The transformation of amyloid beta into Alzheimer’s inducing plaques can be prevented through an interaction between amyloid beta and another protein called cystatin C, according to two papers published in the online November 18 edition of Nature Genetics.
Both studies used mice that were genetically engineered to produce human cystatin C as well as abundant amounts of amyloid beta plaques in their brains. The cystatin C bound to the soluble, non-pathological form of amyloid beta in these mice and inhibited the aggregation and deposition of amyloid beta plaques in the brain.
These findings suggest that even subtle modifications of cystatin C protein levels could affect amyloid beta accumulation and deposition in the brain, thereby modifying disease progression, says Efrat Levy, Ph.D., associate professor in the departments of psychiatry and pharmacology at New York University School of Medicine and an author of both of the studies.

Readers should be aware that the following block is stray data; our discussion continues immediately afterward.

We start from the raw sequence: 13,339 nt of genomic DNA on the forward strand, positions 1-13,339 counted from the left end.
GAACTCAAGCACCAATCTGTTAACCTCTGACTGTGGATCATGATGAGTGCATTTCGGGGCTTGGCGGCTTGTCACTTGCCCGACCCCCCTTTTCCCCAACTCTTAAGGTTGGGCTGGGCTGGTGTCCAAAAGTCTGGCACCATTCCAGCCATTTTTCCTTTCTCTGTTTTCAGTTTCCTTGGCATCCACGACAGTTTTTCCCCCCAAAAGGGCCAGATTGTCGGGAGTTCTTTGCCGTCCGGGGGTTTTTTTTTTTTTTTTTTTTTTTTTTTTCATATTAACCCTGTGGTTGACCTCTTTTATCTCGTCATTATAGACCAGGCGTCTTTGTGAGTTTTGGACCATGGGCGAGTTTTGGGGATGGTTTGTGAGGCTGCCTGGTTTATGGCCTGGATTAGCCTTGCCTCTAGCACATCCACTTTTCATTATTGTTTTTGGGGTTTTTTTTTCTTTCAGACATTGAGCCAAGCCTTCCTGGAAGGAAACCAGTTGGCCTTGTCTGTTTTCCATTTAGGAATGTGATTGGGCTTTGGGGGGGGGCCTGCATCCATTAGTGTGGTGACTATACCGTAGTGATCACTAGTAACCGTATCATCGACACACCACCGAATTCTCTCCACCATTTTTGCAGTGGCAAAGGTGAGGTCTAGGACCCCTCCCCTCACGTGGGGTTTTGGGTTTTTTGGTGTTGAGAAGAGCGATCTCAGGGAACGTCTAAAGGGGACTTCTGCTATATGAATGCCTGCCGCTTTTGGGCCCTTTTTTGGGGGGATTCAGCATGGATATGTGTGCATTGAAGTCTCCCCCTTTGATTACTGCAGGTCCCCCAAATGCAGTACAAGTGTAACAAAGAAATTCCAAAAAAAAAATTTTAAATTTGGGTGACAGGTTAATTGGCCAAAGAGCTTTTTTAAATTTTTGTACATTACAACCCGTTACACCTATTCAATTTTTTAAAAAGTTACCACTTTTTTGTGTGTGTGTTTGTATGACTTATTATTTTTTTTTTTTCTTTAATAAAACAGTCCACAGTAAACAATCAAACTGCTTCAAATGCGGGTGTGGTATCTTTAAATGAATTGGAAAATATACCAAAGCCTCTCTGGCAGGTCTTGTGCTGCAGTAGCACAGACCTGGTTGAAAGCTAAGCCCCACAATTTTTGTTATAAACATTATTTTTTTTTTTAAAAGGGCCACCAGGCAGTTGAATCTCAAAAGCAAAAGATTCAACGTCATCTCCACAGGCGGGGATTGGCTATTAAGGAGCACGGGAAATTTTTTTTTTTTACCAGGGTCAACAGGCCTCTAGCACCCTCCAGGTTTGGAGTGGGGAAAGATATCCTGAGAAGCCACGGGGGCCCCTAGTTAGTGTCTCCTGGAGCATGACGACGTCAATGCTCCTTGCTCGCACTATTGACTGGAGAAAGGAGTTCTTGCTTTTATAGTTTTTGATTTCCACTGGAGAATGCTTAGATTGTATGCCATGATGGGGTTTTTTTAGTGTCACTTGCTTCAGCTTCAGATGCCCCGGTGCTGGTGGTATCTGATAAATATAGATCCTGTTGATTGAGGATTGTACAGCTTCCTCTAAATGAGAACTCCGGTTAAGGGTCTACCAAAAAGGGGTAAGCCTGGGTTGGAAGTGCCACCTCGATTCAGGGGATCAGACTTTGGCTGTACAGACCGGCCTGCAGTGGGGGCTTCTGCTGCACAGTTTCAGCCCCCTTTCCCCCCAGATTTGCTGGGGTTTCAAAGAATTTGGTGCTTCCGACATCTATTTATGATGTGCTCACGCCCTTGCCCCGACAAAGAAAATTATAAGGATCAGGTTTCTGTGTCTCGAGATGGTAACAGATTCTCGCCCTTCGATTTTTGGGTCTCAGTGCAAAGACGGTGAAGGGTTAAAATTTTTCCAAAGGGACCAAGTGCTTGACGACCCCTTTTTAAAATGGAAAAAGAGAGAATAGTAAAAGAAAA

With support from the Alzheimer’s Association, Dr. Levy’s laboratory has already begun studies to develop a drug that will mimic the ability of cystatin C.
The first study was performed by Dr. Levy in collaboration with other investigators at the Nathan S. Kline Institute for Psychiatric Research and New York University School of Medicine. The second study was performed by Dr. Levy and colleagues at the Hertie-Institute for Clinical Brain Research.